Achieving better health in poor countries depends in part on giving companies that produce drugs, vaccines and diagnostics incentives to invest in their production by improving their ability to forecast which products will be purchased by whom in what quantities. This brief reviews the findings of CGD's Global Health Forecasting Working Group, which was convened in early 2006 to study the challenges surrounding demand forecasting, and offers recommendations for better forecasting, including the creation on an "infomediary" to mobilize, coordinate and disseminate information about product demand.
Bilateral Guest Worker Agreements: A win-win solution for rich countries and poor people in the developing world
Increased labor mobility offers potentially huge gains for the developing and developed world, but migration is massively unpopular in rich countries. In this CGD Brief, non-resident fellow Lant Pritchett lays out a solution that is beneficial to poor people and potentially politically acceptable to rich country voters: temporary legal work programs negotiated bilaterally, with rich countries certifying labor shortages in specific industries and labor-sending countries ensuring that temporary workers return home. On Thursday, May 17th Lant will answer your questions live online at Ask CGD. Submit a question nowLearn more
Remarkable increases in primary schooling over the past decade have brought gender equity to the education systems of many poor countries. But some 60 million girls are still not attending school. In this CGD brief, non-resident fellow Maureen Lewis and visiting fellow Marlaine Lockheed explain the key discovery of Inexcusable Absence, their recent book: three out of four girls not in school belong to ethnic, religious, linguistic, racial or other minorities. Based on this important finding, the authors present new practical solutions to achieve universal primary education for girls and boys. Learn more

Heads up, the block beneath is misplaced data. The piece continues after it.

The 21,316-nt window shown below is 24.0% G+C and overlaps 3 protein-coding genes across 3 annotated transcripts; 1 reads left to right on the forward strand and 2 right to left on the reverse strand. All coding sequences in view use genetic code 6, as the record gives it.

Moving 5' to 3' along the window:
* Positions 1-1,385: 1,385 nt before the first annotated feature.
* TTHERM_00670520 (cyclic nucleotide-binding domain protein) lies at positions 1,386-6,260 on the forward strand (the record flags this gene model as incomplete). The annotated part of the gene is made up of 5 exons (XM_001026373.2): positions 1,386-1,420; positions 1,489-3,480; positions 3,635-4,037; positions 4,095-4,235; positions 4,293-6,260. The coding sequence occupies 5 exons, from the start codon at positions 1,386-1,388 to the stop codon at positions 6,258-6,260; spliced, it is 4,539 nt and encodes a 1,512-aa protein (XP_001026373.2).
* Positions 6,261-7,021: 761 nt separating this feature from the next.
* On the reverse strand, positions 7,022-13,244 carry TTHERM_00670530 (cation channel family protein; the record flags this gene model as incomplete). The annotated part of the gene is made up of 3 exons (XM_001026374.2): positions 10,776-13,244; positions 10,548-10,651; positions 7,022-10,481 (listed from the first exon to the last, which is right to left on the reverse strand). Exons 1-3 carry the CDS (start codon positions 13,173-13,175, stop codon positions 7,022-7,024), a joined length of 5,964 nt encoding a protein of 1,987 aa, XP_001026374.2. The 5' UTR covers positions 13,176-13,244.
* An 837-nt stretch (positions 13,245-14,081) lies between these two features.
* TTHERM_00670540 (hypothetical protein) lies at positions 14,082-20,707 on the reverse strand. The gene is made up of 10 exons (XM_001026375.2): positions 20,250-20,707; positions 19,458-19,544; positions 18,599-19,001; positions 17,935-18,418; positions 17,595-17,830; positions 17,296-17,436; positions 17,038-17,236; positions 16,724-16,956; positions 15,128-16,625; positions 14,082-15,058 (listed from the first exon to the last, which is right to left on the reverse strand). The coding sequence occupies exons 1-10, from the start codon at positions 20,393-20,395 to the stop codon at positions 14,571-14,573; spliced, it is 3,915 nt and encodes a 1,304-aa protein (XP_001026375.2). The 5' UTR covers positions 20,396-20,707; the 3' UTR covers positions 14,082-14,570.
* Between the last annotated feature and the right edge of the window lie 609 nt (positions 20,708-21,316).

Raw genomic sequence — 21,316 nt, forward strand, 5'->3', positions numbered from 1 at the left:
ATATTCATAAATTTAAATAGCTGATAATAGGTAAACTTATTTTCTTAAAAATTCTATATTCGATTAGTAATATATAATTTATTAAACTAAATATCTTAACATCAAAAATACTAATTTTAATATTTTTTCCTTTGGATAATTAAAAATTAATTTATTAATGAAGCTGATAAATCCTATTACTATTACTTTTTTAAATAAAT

In this CGD/ Peterson Institute Brief, CGD senior fellow Kimberly Elliott argues that agriculture liberalization is crucial to the successful completion of the Doha Round of multilateral trade negotiations, since it is the sector with the highest remaining barriers in rich countries and the greatest potential gains from further liberalization. She examines patterns in rich-country support for agriculture and what reform would mean for developing countries, and offers recommendations for how to complete the round and ensure that developing countries benefit.
Development refers to improvements in the conditions of people’s lives, such as health, education, and income. It occurs at different rates in different countries. The U.S. underwent its own version of development since the time it became an independent nation in 1776.Learn more about Rich World, Poor World: A Guide to Global Development
HIV/AIDS is one of the largest challenges facing the global community. The disease has reduced life expectancy by more than a decade in the hardest hit countries and slashed productivity, making it even harder for poor countries to escape poverty. Global HIV/AIDS and the Developing World, a CGD Rich World, Poor World brief, provides an overview of the impact of HIV/AIDS in the developing world and the U.S. response.Learn more about Rich World, Poor World: A Guide to Global Development